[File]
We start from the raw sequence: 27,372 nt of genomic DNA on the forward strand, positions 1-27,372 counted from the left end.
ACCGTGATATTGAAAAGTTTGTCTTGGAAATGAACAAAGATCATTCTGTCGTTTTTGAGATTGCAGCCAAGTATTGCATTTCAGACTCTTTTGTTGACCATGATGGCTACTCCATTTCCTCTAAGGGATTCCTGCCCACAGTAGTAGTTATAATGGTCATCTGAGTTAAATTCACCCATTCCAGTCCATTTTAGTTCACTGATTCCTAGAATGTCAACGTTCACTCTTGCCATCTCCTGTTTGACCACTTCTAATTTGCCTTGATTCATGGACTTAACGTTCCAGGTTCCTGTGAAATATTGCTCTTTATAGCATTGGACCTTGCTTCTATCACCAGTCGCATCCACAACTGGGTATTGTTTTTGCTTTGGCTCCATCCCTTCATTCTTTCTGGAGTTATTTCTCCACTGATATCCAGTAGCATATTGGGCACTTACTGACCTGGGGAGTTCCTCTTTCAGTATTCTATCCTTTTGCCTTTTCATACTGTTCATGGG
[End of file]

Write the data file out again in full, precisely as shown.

We start from the raw sequence: 27,372 nt of genomic DNA on the forward strand, positions 1-27,372 counted from the left end.
ACCGTGATATTGAAAAGTTTGTCTTGGAAATGAACAAAGATCATTCTGTCGTTTTTGAGATTGCAGCCAAGTATTGCATTTCAGACTCTTTTGTTGACCATGATGGCTACTCCATTTCCTCTAAGGGATTCCTGCCCACAGTAGTAGTTATAATGGTCATCTGAGTTAAATTCACCCATTCCAGTCCATTTTAGTTCACTGATTCCTAGAATGTCAACGTTCACTCTTGCCATCTCCTGTTTGACCACTTCTAATTTGCCTTGATTCATGGACTTAACGTTCCAGGTTCCTGTGAAATATTGCTCTTTATAGCATTGGACCTTGCTTCTATCACCAGTCGCATCCACAACTGGGTATTGTTTTTGCTTTGGCTCCATCCCTTCATTCTTTCTGGAGTTATTTCTCCACTGATATCCAGTAGCATATTGGGCACTTACTGACCTGGGGAGTTCCTCTTTCAGTATTCTATCCTTTTGCCTTTTCATACTGTTCATGGG